Lorton, VA., January 23 -- A small meteorite hit the roof of Dr. Frank Ciampi’s clinic in Virginia on Monday. There were no reports of injury or loss. Dr. Ciampi practices in a small town of Lorton.
“I was in my office doing charts. It was Monday, a little after 5:30 p.m. And I heard a loud boom, almost like a small explosion,” said Ciampi.
The news was confirmed five days later by the Smithsonian Museum of Natural History as they were finding out whether the rock was a meteor or not.
"The first thing we look at is what's called the fusion crust on the outside. It's kind of a black, shiny coating, because when it passes through the atmosphere, it's melting a little at a time. So it's like an outer layer of glass, of melted rock," said Linda Welzenbach, manager of the meteorite collection at the museum.
Meteor may be retained by Smithsonian Museum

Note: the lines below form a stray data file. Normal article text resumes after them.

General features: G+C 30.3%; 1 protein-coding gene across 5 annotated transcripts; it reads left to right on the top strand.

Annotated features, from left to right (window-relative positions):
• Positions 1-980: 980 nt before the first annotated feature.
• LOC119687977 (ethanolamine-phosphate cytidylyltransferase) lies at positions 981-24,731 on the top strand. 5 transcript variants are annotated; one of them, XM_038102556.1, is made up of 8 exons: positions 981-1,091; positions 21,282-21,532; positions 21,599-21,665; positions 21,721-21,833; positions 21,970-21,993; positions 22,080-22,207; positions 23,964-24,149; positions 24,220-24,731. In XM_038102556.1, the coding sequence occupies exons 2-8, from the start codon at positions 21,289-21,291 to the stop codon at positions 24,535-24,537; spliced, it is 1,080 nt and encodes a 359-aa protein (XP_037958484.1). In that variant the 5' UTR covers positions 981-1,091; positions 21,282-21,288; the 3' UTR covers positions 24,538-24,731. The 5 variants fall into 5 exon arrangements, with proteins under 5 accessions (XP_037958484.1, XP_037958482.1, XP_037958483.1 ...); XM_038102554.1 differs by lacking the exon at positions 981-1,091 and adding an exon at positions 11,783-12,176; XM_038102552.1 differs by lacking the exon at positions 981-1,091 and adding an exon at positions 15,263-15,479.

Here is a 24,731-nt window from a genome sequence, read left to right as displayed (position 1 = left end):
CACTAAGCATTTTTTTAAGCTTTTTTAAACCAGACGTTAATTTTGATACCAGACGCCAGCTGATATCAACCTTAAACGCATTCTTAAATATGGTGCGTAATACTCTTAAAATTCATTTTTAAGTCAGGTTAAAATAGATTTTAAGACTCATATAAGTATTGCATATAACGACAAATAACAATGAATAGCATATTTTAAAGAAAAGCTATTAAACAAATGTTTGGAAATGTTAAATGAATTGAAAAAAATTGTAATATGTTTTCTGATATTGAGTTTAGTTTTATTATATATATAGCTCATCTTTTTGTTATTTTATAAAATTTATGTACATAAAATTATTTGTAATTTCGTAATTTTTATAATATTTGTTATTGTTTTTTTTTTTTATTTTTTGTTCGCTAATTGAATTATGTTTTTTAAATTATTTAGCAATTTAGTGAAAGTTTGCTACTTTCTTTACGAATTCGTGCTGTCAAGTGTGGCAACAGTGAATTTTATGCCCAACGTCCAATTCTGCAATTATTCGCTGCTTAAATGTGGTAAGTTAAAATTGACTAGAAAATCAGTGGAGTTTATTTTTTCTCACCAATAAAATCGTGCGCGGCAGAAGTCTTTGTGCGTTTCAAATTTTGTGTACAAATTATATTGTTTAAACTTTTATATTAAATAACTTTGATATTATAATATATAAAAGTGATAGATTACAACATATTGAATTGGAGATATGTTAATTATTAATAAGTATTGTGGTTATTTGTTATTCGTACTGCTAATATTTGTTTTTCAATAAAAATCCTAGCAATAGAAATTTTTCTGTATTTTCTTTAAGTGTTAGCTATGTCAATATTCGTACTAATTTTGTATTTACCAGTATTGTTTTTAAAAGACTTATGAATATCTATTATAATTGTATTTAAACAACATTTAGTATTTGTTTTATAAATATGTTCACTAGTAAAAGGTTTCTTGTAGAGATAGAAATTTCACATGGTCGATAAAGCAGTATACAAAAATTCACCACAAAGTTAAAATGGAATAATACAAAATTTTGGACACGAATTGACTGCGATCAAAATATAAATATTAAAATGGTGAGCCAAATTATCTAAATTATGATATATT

The meteor, which hit the floor just about 10 feet away from Ciampi, created debris all over the floor. It even made a small patch in the maroon carpet of Ciampi’s office.
“The first thing we thought was maybe something had fallen from a plane. I thank God. I was up all night, wondering what it was,” said Ciampi.
Witnesses who saw the crash said it sounded like a bookshelf falling over. “It went through the roof. It [then went] through one wall partition and then passed through a particle board ceiling into the floor of an examination room. It's not really big. It's about the size of your fist,” said Welzenbach.
On suggestion from office manager’s husband who had a background in geology, Ciampi sent the meteorite to the Smithsonian museum. The meteorite and its fragments were confirmed Wednesday.
Cari Corrigan, a planetary scientist at the Smithsonian Museum, said, “It's beautiful.”
It is speculated that the meteor may eventually be donated to the Smithsonian's collection.
“They'll give it an official name and an official description and it'll go on the books as being an official meteorite. I would imagine it would be called the Lorton, Va., Meteorite, or something like that,” said Corrigan.
Past heavenly crashes in Virginia
The meteorite is not the first one to fall in Virginia.
In 1878, Virginia documented its first crash. The state’s most recent occurrence was in 1924. Corrigan said small meteorites hit Earth “fairly often.”
“We're bombarded by stuff like that all the time,” she added.